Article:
Anirudh Suresh
29 Oct 2022 | 02:05 PM

Beefy Glenn Phillips proves he’s the real deal

If you were to look beyond Kohli’s innings, Phillips has arguably played the knock of this World Cup

We’ve all heard of Acrophobia (fear of heights), Hydrophobia (fear of water), Nyctophobia (fear of the dark) and so on.

Perhaps it’s high time that we invent a new term. Bicep’o’phobia — the fear of well-built, muscular men who can hit sixes using the sheer strength of their biceps.

Assuming the fear to actually be real, Sri Lanka, by now, must certainly be suffering from it.

For days after getting absolutely slaughtered by Stoinis in Perth, they’ve been brutalized by yet another muscular man in the form of Glenn Phillips.

Going forward, there’s a good chance that Sri Lanka and their bowlers might never be able to look at muscular men the same way again. Certainly on a cricket field whilst bowling.

Jokes aside, we simply cannot get enough of this World Cup. For it is the gift that keeps on giving. We’ve hardly had enough time to process Zimbabwe’s stupendous victory over Pakistan and BOOM, less than 48 hours later, here we are. Yet another spectacularly intoxicating event, this time Glenn Phillips playing the knock of his life to put New Zealand in pole position to make it to the semi-finals.

Wow. Just wow.


Let’s be real: the knock of the tournament is already settled. Taking everything into consideration, it’ll be next-to-impossible for any individual to eclipse Virat Kohli’s efforts at the MCG.

However, if you were to look beyond Kohli’s innings (that’s a different tier altogether), Phillips has arguably played the knock of the tournament. 

In Pommie Mbangwa’s words, New Zealand were dead and half-buried when Phillips walked into bat. They’d been reduced to 15/3 after opting to bat first and at this point they had just one recognized batter waiting in the sheds, which was Jimmy Neesham, someone not particularly known for his ability to build an innings. 

The possibility of the Kiwis getting rolled over for 98, like they did in the warm-up against South Africa, was entirely realistic.

It was bonkers that they ultimately ended up where they did: getting to 167 before registering a thumping 65-run victory. 

None of which would have been possible if not for the intervention of one man.

Before we dissect Phillips’ knock, it is important that we address the elephant in the room. Oh yes, the drop catch. Or, rather, the drops. 

It is true that Phillips was the beneficiary of some atrocious fielding from Sri Lanka. Had he come up against a competent fielding side, he’d have definitely walked back to the dressing room for 12.

But if drops aren’t going to stop us from hailing Steve Smith’s 109 in Pune and Kohli’s 149 at Edgbaston, there is precisely zero reason why they should come in the way of deserved praise for this knock from Phillips.

For the longest time, Phillips has been a mythical batter of sorts. A six-hitting list? His name is right up there at the very top. Best numbers against spin? He’s there. Best average + strike rate aggregate? Again, he’s there.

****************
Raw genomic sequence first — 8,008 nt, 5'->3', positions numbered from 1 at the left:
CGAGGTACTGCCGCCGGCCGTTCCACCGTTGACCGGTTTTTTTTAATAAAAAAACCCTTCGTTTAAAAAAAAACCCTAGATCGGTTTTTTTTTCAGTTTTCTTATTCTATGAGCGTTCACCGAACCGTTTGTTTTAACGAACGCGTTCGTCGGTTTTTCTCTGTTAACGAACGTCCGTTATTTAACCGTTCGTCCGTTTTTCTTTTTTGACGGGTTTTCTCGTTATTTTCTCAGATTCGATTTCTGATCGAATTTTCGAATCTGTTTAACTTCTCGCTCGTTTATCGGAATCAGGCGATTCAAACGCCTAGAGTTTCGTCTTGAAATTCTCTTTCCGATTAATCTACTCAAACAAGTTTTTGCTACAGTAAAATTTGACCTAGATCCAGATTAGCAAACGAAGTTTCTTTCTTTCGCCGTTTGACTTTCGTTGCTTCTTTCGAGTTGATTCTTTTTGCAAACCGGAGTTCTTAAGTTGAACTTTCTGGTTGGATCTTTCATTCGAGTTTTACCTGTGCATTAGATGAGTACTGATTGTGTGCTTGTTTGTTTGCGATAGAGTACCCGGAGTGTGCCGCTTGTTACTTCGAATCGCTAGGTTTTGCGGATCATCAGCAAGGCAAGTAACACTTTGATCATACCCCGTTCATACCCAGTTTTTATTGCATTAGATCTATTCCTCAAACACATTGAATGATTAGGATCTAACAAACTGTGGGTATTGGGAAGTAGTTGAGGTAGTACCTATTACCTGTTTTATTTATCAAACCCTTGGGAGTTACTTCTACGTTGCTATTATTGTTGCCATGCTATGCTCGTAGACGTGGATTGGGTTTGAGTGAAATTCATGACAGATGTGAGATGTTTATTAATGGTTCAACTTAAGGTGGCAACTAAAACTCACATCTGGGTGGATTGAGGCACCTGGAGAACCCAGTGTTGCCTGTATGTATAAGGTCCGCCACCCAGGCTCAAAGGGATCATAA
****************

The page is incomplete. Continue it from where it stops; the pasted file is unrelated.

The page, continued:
But somehow you got the feeling that, in order to really get ‘approved’ as a big deal, he needed to showcase his prowess on a big stage. 

He’d have been talked about endlessly had he gone berserk in the IPL — like Livingstone did — but he couldn’t do much in the three appearances he made. He didn’t shine in last year’s World Cup too, and all the hype that surrounded him came on the back of his showings in the Vitality Blast, CPL, Super Smash and T20Is back home.

That’s no longer the case. For with his showing today at the SCG, Phillips has made a statement. A statement that reads, ‘Yep, I’m the real deal.’ 

To put into context just how ridiculous his knock on Saturday was, consider the following: 

  1. Phillips scored 104, the next-highest Kiwi individual score was 22.
  2. 14 of the 17 boundaries New Zealand hit on the night came from the bat of Phillips.
  3. Phillips struck 104 off 64 while the rest of the Kiwi batters managed 53 off 56 balls.
  4. Phillips outscored the entire Sri Lankan side (102).
  5. Phillips became the first batter in T20 World Cup history to hit a ton batting at No.4 or lower.

There were a lot of good things about Phillips’ knock, but what was absolutely striking was just how well-rounded it was. In every way.

A testament to this being how he exactly scored 52 runs through the on-side and 52 runs through the off-side. You cannot make it up, can you?

Overall, it was a knock that ticked nearly every single box.

Putting the bad balls away? Check.

Counter-punching? Check.

Milking the bowling? Check.

Smart and quick running between the wickets? Check.

Rescuing the team from a crisis? Check.

Perfect innings pacing? Check

Runs against pace? Check.

Runs against spin? Check.

Runs all over the ground? Check.

Great game awareness? Check.

Shifting through the gears? Check.

Brute hitting? Check.

Make a checklist of everything a batter could do while batting, and Phillips’ knock had all of it.


With the win and with Phillips’ knock, you do get the sense that New Zealand have sent quite a message. At the SCG today, they endured a bad day with the bat. A terrible day, even — just one batter passed the 25-run mark.

And yet they ended up not just winning, but getting a significant NRR boost.

This just leaves you wondering what’s in store for the rest of the tournament. Will they even have another ‘bad’ day like this? And if this is supposed to be their ‘bad’ day with the bat, just how scared should teams be of them?

Let’s just leave it by saying to the rest of the field, ‘be scared, be very scared.’

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